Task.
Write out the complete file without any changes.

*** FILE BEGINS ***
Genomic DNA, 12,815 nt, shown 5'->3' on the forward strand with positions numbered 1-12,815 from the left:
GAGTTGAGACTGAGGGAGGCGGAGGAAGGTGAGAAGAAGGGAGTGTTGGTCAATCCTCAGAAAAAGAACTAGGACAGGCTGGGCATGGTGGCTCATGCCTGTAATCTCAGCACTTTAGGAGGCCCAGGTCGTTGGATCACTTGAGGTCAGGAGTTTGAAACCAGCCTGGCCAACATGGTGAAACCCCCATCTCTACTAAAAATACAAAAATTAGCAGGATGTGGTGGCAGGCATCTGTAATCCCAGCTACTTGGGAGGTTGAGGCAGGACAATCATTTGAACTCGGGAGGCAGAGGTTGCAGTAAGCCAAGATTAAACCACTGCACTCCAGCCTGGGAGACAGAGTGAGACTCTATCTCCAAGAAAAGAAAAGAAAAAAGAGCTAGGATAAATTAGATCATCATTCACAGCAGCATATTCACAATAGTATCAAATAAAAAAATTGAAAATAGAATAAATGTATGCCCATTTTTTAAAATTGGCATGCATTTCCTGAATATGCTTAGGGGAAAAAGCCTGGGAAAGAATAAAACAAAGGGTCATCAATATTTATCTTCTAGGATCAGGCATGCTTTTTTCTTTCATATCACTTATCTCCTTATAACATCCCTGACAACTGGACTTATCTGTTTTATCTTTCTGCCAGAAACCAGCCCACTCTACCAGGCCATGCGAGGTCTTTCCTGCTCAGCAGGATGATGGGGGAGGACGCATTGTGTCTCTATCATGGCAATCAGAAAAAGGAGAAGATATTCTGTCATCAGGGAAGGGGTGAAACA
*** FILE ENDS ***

Genomic DNA, 12,815 nt, shown 5'->3' on the forward strand with positions numbered 1-12,815 from the left:
GAGTTGAGACTGAGGGAGGCGGAGGAAGGTGAGAAGAAGGGAGTGTTGGTCAATCCTCAGAAAAAGAACTAGGACAGGCTGGGCATGGTGGCTCATGCCTGTAATCTCAGCACTTTAGGAGGCCCAGGTCGTTGGATCACTTGAGGTCAGGAGTTTGAAACCAGCCTGGCCAACATGGTGAAACCCCCATCTCTACTAAAAATACAAAAATTAGCAGGATGTGGTGGCAGGCATCTGTAATCCCAGCTACTTGGGAGGTTGAGGCAGGACAATCATTTGAACTCGGGAGGCAGAGGTTGCAGTAAGCCAAGATTAAACCACTGCACTCCAGCCTGGGAGACAGAGTGAGACTCTATCTCCAAGAAAAGAAAAGAAAAAAGAGCTAGGATAAATTAGATCATCATTCACAGCAGCATATTCACAATAGTATCAAATAAAAAAATTGAAAATAGAATAAATGTATGCCCATTTTTTAAAATTGGCATGCATTTCCTGAATATGCTTAGGGGAAAAAGCCTGGGAAAGAATAAAACAAAGGGTCATCAATATTTATCTTCTAGGATCAGGCATGCTTTTTTCTTTCATATCACTTATCTCCTTATAACATCCCTGACAACTGGACTTATCTGTTTTATCTTTCTGCCAGAAACCAGCCCACTCTACCAGGCCATGCGAGGTCTTTCCTGCTCAGCAGGATGATGGGGGAGGACGCATTGTGTCTCTATCATGGCAATCAGAAAAAGGAGAAGATATTCTGTCATCAGGGAAGGGGTGAAACA